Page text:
Tuesday, September 17, 2013

Book Review: One Thousand Gifts by Ann Voskamp + Giveaway

A couple of months ago, I was approached by a publicist to read and write a review for the book One Thousand Gifts by Ann Voskamp.  I had heard of this book, and had read at least one or two glowing reviews for it (by a friend of a Facebook friend), so I accepted the kind offer.

Unfortunately, it has taken me more than a month to finish the book and only by sheer determination.  As a whole, it's not a bad book.  The author writes in a beautiful, poetical style.  She is definitely a gifted writer.  However, I had a hard time getting into it.

Here are the words that the publicist shared with me about Ann and One Thousand Gifts:

Aside from being a New York Times bestselling author and popular blogger, Ann is a homeschooling mother of six. She is no stranger to the difficulties of motherhood – and life.

In the book and on her blog, Voskamp shares her own journey through hard, dark days and hidden fears as she seeks to answer one of life’s greatest riddles: how do you discover joy—right where you are?
I'll share a few quotes, mostly from the beginning of the book.

p. 15:  "Satan's sin becomes the first sin of all humanity: the sin of ingratitude.  Adam and Eve, are simply, painfully, ungrateful for what God gave."

p. 29:  "How does one live ready, and always?  Yes, ultimately only Jesus.  Yes, this premature dying to self, birthing into the cross-life, the grace cocoon before emerging into the life unending.  Without this Jesus, no, no one can be ready."

p. 32-33: "That's what I was struggling out of nightmares to reach, to seize.  Joy.  But where can I seize this holy grail of joy?  I look back down to the page.  Was this the clue to the quest of all most important?  Deep chara joy is found only at the table of the euCHARisteo -- the table of thanksgiving.  I sit there long . . . wondering . . . is it that simple?"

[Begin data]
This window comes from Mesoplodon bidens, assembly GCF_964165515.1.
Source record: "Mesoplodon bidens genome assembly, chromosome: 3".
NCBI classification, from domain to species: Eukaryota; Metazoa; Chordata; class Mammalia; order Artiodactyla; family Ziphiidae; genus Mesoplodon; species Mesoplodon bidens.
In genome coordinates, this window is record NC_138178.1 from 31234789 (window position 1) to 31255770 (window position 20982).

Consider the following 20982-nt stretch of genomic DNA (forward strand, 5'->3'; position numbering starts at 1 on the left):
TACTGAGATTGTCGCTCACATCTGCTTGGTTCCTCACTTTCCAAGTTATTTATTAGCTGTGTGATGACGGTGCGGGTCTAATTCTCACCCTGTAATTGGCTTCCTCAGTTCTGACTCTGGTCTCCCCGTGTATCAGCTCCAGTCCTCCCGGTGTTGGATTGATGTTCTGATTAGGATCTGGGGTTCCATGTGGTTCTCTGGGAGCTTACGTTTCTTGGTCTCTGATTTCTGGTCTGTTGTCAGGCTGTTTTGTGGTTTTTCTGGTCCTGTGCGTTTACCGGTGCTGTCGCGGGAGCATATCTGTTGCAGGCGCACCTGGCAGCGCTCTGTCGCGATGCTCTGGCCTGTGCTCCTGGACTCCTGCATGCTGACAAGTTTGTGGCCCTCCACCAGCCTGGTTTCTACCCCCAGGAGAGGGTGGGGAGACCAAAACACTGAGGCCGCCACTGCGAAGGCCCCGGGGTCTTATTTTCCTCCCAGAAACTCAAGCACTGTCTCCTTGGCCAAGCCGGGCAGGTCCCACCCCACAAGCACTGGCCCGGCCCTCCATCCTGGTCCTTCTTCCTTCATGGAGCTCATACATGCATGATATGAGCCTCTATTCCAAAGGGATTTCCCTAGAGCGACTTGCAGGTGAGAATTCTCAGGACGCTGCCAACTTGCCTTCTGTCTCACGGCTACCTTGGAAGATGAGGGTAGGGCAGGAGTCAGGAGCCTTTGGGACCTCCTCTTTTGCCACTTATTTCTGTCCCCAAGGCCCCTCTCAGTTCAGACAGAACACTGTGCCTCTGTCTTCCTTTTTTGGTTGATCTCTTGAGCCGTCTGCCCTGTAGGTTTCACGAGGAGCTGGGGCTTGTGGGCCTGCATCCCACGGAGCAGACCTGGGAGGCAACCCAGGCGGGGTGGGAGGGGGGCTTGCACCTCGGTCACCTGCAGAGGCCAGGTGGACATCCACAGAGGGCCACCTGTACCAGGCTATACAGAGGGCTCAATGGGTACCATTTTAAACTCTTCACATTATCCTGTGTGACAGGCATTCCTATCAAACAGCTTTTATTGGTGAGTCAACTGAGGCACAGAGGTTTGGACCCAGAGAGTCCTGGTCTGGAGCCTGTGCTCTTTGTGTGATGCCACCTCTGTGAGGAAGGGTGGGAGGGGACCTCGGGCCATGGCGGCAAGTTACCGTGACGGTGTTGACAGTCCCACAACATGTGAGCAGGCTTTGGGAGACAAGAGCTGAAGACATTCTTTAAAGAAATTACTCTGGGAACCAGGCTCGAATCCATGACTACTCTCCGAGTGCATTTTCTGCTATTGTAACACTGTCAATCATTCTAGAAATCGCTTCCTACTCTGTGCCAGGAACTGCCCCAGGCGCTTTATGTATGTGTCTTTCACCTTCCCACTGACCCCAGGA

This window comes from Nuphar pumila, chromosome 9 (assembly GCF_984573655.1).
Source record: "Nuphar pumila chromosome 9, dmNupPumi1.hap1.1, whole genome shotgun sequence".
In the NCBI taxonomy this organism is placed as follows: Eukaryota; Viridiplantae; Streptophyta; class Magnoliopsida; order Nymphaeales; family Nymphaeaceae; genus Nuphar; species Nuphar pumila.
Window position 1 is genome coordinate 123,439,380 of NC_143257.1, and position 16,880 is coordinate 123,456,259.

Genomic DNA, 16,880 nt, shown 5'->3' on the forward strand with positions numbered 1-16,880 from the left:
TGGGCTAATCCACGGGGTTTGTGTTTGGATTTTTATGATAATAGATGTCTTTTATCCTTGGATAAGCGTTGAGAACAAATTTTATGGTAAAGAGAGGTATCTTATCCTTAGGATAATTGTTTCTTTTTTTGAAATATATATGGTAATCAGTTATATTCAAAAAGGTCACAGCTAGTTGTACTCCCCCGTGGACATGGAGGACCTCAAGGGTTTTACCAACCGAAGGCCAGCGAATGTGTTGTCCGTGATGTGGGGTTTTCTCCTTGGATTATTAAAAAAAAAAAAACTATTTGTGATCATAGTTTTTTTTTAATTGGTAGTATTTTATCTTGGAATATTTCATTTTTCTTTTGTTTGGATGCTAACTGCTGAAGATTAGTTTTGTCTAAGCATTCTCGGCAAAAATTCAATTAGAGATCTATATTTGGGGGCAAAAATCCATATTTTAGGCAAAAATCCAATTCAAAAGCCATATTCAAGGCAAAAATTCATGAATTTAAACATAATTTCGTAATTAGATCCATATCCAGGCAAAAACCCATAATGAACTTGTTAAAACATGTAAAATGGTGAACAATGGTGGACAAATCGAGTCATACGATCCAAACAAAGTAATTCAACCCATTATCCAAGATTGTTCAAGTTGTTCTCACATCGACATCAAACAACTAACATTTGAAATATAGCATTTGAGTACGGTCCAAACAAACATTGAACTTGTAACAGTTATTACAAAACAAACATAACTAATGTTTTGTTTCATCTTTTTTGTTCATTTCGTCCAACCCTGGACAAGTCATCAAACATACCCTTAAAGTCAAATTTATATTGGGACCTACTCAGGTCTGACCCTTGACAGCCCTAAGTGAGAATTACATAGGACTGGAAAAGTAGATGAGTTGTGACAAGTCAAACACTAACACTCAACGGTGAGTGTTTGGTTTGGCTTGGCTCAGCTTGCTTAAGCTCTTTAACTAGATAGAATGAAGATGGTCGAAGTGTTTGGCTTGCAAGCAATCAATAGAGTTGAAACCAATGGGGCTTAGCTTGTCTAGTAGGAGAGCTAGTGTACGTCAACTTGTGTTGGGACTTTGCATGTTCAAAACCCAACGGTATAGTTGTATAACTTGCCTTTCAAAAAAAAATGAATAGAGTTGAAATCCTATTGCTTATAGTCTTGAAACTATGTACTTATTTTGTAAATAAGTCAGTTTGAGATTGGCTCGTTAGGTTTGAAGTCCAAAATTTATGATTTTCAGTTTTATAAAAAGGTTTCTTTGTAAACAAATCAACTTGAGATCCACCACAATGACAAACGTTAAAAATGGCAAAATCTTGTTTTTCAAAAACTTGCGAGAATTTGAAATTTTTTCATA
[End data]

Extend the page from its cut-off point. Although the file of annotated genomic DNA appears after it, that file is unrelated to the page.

For the rest of the book, she talks much about eucharisteo.

p. 48-49:  ". . . but he {Martin Luther} did say, "If you want to change the world, pick up your pen."  I just like that quote.  She used this quote to inspire her as she was listing her one thousand gifts from God.

p. 59: "And I see it now for what this really is, this dare to write down one thousand things I love.  It really is a dare to name all the ways that God loves me.  The true Love Dare.  To move into His presence and listen to His love unending and know the grace uncontainable.  This is the vault of the miracles.  The only thing that can change us, the world, is this -- all His love."

I stopped taking notes after that because I just wanted to finish the book already.

Eventually, towards the end of the book, she drew another conclusion about attainging joy through service to others and used the words of Tagore to describe it:  "I slept and dreamt life was joy, I awoke and saw life was service, I acted, and, behold, service was joy."

The last chapter is titled the joy of intimacy.  She writes as the first line: "I fly to Paris and discover how to make love to God."  If this chapter had been left out of the book, I could've given a recommendation of "it didn't jive with me, but maybe you'll like it."  With this chapter, based on some difficult experiences with a former preacher and his crazy theology, that chapter turned me just about completely off.  Still I read every word, well, mostly.

This review on Amazon pretty much says what I would like to say, only better.

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  1. I was intrigued by this book as well. I picked it up in the bookstore and read the first few pages. Her style of writing, in my opinion, is terrible. The way she described her sister's death made me sick to my stomach. I quickly put it down, but the images haunted me. I was still curious about her, as a person, so I googled her. I found an interview where the audience could ask questions. She came across haughty and weird. Every time someone complemented her, she closed her eyes, nodded her head and mumbled "Grace, grace, grace..." over and over till they stopped. The thing that did it for me though, was when she said that she would work on this book in the wee hours of the morning and then go wake her husband holding her Bible and saying "Look what God gave us!" (showing him something in the Word.) That's not the woman's place! I was shocked that a "theologian" such as she would not catch that error in herself.

    Anyway, sorry to write so much. I didn't know about the sexual thing...I can't even write it. It repulses me to lower God to that level. Thanks for your honest review.

    1. I have certainly learned my lesson about researching an author before accepting a request for a blog review!

      I should've known from the first page where she describes her birth ("ring of fire" and more) that the book would not be worth my time in reading.

      Thanks for your comments! I totally agree about what you said about that is not the woman's place! Her writing makes it seem like her head is so far up in the clouds that her body is no earthly good. I much prefer more practical writing in a prosaic style.

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